• Mindful Moments: Integrate short mindfulness breaks where children can rest their eyes, listen to soothing sounds, or focus on their breath before moving on to the next part of their day.
  1. Provide Positive Reinforcement
    Reinforce good behavior with positive feedback. This encourages children to repeat the behavior and motivates others to follow suit.
    • Praise and Encouragement: Acknowledge and praise children when they follow the rules or try their best. Specific feedback, like “I saw how quietly you moved into your posture,” can be very effective.
    • Reward Systems: Implement a reward system where children can earn stickers or small tokens for positive behavior and participation.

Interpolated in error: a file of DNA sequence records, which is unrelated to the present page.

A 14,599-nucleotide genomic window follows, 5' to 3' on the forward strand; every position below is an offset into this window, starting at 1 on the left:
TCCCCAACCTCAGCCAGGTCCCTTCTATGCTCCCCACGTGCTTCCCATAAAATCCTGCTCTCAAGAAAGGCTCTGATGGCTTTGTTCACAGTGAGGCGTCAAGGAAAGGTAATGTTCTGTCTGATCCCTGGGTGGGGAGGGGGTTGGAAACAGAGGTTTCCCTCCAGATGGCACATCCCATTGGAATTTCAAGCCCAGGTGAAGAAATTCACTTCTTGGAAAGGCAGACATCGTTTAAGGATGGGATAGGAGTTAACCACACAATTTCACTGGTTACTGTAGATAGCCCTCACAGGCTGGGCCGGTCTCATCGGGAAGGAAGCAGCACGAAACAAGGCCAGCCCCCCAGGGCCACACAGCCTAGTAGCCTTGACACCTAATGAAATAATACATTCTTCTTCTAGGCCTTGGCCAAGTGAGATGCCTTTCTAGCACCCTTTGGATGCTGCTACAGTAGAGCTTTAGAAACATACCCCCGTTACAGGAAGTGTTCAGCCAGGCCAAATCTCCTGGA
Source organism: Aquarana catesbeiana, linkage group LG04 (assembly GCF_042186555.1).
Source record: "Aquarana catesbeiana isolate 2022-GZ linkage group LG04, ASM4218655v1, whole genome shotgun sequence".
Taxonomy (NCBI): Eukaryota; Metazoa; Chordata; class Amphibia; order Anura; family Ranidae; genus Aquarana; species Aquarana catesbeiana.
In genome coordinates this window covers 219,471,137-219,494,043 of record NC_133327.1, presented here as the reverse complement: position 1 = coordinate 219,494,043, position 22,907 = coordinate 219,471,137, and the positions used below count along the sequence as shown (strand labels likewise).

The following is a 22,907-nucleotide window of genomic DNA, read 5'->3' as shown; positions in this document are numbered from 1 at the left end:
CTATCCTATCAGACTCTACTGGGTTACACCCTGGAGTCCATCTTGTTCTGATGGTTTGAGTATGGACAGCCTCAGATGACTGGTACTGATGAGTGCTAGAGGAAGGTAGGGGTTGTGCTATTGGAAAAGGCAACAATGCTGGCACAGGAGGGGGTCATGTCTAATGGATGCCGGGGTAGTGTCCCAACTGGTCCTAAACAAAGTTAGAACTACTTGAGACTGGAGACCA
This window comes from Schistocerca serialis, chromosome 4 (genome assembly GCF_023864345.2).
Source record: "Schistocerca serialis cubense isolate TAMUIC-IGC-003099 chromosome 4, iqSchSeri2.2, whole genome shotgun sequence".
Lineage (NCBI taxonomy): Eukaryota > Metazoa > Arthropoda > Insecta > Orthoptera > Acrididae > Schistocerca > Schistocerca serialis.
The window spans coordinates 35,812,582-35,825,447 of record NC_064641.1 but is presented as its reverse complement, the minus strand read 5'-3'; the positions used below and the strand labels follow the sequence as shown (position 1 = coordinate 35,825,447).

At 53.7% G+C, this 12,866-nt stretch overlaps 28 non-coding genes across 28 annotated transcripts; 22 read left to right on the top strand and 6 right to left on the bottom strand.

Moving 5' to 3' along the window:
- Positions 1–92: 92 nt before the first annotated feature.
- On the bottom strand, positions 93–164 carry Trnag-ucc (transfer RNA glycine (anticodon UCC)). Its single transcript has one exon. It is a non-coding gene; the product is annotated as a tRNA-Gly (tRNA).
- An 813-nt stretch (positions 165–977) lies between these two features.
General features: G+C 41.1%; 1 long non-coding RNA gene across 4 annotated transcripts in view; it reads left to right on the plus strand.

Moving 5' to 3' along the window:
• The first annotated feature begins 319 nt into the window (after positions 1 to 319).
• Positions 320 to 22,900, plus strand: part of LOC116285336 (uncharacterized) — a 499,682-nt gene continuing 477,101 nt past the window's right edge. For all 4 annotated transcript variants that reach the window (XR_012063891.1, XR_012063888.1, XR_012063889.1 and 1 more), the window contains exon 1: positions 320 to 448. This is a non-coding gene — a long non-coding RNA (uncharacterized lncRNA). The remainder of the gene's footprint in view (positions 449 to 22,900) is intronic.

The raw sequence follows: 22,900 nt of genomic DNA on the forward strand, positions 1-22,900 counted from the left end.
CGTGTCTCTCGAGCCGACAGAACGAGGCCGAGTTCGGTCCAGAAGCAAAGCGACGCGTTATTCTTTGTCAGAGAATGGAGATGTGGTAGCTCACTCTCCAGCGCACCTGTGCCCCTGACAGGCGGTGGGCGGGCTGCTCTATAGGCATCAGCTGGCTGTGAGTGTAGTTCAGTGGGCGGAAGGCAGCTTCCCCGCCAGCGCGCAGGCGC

• Ask Questions: Such as, “How do you feel about what just happened?” after catching them doing a kind deed! This encourages positive self-talk.
  1. Be Patient and Flexible
    Children’s energy levels and attention spans can vary greatly. Be patient and willing to adapt your plan as needed.
    • Be Willing to Change the Plan: Meet kids where they’re at. Be ready to modify postures for different skill levels and attention spans. If a particular posture or activity isn’t working, switch to something else.
    • Short Breaks: Allow for short breaks if you notice the children becoming restless. A quick movement activity, fun game, or child’s posture can reset their (and your!) focus.
  1. Create a Calm Environment
    The physical environment of your yoga class can significantly impact behavior.